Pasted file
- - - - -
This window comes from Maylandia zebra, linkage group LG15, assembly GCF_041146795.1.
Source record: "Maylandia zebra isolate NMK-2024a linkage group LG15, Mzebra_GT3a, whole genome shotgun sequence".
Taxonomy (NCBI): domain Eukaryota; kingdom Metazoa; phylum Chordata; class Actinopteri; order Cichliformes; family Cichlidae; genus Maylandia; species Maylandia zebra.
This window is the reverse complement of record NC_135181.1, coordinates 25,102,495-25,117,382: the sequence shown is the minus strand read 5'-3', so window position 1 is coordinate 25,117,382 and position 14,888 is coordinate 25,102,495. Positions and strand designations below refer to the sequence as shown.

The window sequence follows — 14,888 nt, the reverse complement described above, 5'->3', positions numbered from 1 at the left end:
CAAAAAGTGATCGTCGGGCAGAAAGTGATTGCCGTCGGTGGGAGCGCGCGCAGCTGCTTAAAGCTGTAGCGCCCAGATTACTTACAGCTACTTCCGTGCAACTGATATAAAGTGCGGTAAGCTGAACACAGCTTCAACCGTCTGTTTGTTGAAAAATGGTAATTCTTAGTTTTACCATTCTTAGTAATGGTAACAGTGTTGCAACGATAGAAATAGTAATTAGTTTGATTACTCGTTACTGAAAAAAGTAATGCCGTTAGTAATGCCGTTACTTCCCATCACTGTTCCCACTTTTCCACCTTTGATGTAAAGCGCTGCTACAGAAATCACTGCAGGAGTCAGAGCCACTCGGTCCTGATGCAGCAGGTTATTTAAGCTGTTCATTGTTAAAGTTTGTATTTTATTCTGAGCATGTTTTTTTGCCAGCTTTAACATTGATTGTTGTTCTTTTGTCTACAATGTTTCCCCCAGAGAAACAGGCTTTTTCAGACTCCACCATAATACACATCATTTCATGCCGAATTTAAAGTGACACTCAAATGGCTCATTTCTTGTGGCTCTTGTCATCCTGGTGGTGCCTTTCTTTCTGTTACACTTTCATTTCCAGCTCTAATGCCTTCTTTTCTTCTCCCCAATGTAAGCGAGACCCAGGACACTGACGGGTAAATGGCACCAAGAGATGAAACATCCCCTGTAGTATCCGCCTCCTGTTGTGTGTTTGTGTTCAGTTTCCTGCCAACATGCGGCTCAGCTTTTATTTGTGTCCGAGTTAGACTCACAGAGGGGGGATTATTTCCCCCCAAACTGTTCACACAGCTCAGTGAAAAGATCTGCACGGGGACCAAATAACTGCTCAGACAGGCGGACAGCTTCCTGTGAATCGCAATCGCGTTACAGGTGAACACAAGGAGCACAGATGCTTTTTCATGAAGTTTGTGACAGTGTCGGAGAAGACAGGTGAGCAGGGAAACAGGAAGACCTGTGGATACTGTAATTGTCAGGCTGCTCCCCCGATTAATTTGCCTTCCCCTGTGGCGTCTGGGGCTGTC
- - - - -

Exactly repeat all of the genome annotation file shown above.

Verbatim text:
This window comes from Maylandia zebra, linkage group LG15, assembly GCF_041146795.1.
Source record: "Maylandia zebra isolate NMK-2024a linkage group LG15, Mzebra_GT3a, whole genome shotgun sequence".
Taxonomy (NCBI): domain Eukaryota; kingdom Metazoa; phylum Chordata; class Actinopteri; order Cichliformes; family Cichlidae; genus Maylandia; species Maylandia zebra.
This window is the reverse complement of record NC_135181.1, coordinates 25,102,495-25,117,382: the sequence shown is the minus strand read 5'-3', so window position 1 is coordinate 25,117,382 and position 14,888 is coordinate 25,102,495. Positions and strand designations below refer to the sequence as shown.

The window sequence follows — 14,888 nt, the reverse complement described above, 5'->3', positions numbered from 1 at the left end:
CAAAAAGTGATCGTCGGGCAGAAAGTGATTGCCGTCGGTGGGAGCGCGCGCAGCTGCTTAAAGCTGTAGCGCCCAGATTACTTACAGCTACTTCCGTGCAACTGATATAAAGTGCGGTAAGCTGAACACAGCTTCAACCGTCTGTTTGTTGAAAAATGGTAATTCTTAGTTTTACCATTCTTAGTAATGGTAACAGTGTTGCAACGATAGAAATAGTAATTAGTTTGATTACTCGTTACTGAAAAAAGTAATGCCGTTAGTAATGCCGTTACTTCCCATCACTGTTCCCACTTTTCCACCTTTGATGTAAAGCGCTGCTACAGAAATCACTGCAGGAGTCAGAGCCACTCGGTCCTGATGCAGCAGGTTATTTAAGCTGTTCATTGTTAAAGTTTGTATTTTATTCTGAGCATGTTTTTTTGCCAGCTTTAACATTGATTGTTGTTCTTTTGTCTACAATGTTTCCCCCAGAGAAACAGGCTTTTTCAGACTCCACCATAATACACATCATTTCATGCCGAATTTAAAGTGACACTCAAATGGCTCATTTCTTGTGGCTCTTGTCATCCTGGTGGTGCCTTTCTTTCTGTTACACTTTCATTTCCAGCTCTAATGCCTTCTTTTCTTCTCCCCAATGTAAGCGAGACCCAGGACACTGACGGGTAAATGGCACCAAGAGATGAAACATCCCCTGTAGTATCCGCCTCCTGTTGTGTGTTTGTGTTCAGTTTCCTGCCAACATGCGGCTCAGCTTTTATTTGTGTCCGAGTTAGACTCACAGAGGGGGGATTATTTCCCCCCAAACTGTTCACACAGCTCAGTGAAAAGATCTGCACGGGGACCAAATAACTGCTCAGACAGGCGGACAGCTTCCTGTGAATCGCAATCGCGTTACAGGTGAACACAAGGAGCACAGATGCTTTTTCATGAAGTTTGTGACAGTGTCGGAGAAGACAGGTGAGCAGGGAAACAGGAAGACCTGTGGATACTGTAATTGTCAGGCTGCTCCCCCGATTAATTTGCCTTCCCCTGTGGCGTCTGGGGCTGTC